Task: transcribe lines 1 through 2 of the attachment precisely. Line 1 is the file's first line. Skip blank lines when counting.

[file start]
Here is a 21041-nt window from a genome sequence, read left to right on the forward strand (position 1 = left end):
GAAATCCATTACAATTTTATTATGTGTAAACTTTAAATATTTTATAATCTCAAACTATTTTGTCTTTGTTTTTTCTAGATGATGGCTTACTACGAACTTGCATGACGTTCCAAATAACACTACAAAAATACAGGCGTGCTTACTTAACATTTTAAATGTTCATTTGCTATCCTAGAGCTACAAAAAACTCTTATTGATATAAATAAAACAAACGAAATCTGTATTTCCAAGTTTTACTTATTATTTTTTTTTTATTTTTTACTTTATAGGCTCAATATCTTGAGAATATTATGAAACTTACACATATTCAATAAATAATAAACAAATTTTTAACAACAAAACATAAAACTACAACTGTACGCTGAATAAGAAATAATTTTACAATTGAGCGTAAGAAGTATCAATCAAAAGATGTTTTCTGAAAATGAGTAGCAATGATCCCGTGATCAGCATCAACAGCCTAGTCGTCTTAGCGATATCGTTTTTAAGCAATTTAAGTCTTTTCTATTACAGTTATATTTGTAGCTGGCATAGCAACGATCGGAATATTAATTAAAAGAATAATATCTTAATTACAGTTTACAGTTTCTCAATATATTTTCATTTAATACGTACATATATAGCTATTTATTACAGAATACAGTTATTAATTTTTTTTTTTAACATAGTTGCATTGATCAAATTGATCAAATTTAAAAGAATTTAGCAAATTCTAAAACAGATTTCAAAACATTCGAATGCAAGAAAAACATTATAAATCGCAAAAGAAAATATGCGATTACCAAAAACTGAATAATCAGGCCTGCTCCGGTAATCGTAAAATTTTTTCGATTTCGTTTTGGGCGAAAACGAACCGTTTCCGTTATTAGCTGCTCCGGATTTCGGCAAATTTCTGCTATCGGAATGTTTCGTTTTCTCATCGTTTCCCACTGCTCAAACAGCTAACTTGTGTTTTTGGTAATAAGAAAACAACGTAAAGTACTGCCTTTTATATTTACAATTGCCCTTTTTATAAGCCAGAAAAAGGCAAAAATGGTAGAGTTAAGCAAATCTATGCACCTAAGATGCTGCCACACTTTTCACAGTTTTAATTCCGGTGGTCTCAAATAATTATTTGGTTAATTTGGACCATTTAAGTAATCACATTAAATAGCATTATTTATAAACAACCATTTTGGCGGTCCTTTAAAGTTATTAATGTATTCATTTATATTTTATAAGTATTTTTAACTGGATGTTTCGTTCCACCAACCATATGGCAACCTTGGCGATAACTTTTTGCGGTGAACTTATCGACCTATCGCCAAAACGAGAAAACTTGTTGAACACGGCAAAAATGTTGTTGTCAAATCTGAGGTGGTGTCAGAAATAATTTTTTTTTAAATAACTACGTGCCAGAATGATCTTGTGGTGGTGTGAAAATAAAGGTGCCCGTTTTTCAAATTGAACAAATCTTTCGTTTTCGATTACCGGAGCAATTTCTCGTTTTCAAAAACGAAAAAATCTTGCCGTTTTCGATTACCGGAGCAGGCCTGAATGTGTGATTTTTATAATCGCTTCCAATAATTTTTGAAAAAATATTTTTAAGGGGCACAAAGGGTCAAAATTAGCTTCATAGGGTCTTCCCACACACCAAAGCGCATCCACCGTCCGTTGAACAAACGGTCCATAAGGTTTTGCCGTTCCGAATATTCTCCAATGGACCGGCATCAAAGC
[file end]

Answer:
Here is a 21041-nt window from a genome sequence, read left to right on the forward strand (position 1 = left end):
GAAATCCATTACAATTTTATTATGTGTAAACTTTAAATATTTTATAATCTCAAACTATTTTGTCTTTGTTTTTTCTAGATGATGGCTTACTACGAACTTGCATGACGTTCCAAATAACACTACAAAAATACAGGCGTGCTTACTTAACATTTTAAATGTTCATTTGCTATCCTAGAGCTACAAAAAACTCTTATTGATATAAATAAAACAAACGAAATCTGTATTTCCAAGTTTTACTTATTATTTTTTTTTTATTTTTTACTTTATAGGCTCAATATCTTGAGAATATTATGAAACTTACACATATTCAATAAATAATAAACAAATTTTTAACAACAAAACATAAAACTACAACTGTACGCTGAATAAGAAATAATTTTACAATTGAGCGTAAGAAGTATCAATCAAAAGATGTTTTCTGAAAATGAGTAGCAATGATCCCGTGATCAGCATCAACAGCCTAGTCGTCTTAGCGATATCGTTTTTAAGCAATTTAAGTCTTTTCTATTACAGTTATATTTGTAGCTGGCATAGCAACGATCGGAATATTAATTAAAAGAATAATATCTTAATTACAGTTTACAGTTTCTCAATATATTTTCATTTAATACGTACATATATAGCTATTTATTACAGAATACAGTTATTAATTTTTTTTTTTAACATAGTTGCATTGATCAAATTGATCAAATTTAAAAGAATTTAGCAAATTCTAAAACAGATTTCAAAACATTCGAATGCAAGAAAAACATTATAAATCGCAAAAGAAAATATGCGATTACCAAAAACTGAATAATCAGGCCTGCTCCGGTAATCGTAAAATTTTTTCGATTTCGTTTTGGGCGAAAACGAACCGTTTCCGTTATTAGCTGCTCCGGATTTCGGCAAATTTCTGCTATCGGAATGTTTCGTTTTCTCATCGTTTCCCACTGCTCAAACAGCTAACTTGTGTTTTTGGTAATAAGAAAACAACGTAAAGTACTGCCTTTTATATTTACAATTGCCCTTTTTATAAGCCAGAAAAAGGCAAAAATGGTAGAGTTAAGCAAATCTATGCACCTAAGATGCTGCCACACTTTTCACAGTTTTAATTCCGGTGGTCTCAAATAATTATTTGGTTAATTTGGACCATTTAAGTAATCACATTAAATAGCATTATTTATAAACAACCATTTTGGCGGTCCTTTAAAGTTATTAATGTATTCATTTATATTTTATAAGTATTTTTAACTGGATGTTTCGTTCCACCAACCATATGGCAACCTTGGCGATAACTTTTTGCGGTGAACTTATCGACCTATCGCCAAAACGAGAAAACTTGTTGAACACGGCAAAAATGTTGTTGTCAAATCTGAGGTGGTGTCAGAAATAATTTTTTTTTAAATAACTACGTGCCAGAATGATCTTGTGGTGGTGTGAAAATAAAGGTGCCCGTTTTTCAAATTGAACAAATCTTTCGTTTTCGATTACCGGAGCAATTTCTCGTTTTCAAAAACGAAAAAATCTTGCCGTTTTCGATTACCGGAGCAGGCCTGAATGTGTGATTTTTATAATCGCTTCCAATAATTTTTGAAAAAATATTTTTAAGGGGCACAAAGGGTCAAAATTAGCTTCATAGGGTCTTCCCACACACCAAAGCGCATCCACCGTCCGTTGAACAAACGGTCCATAAGGTTTTGCCGTTCCGAATATTCTCCAATGGACCGGCATCAAAGC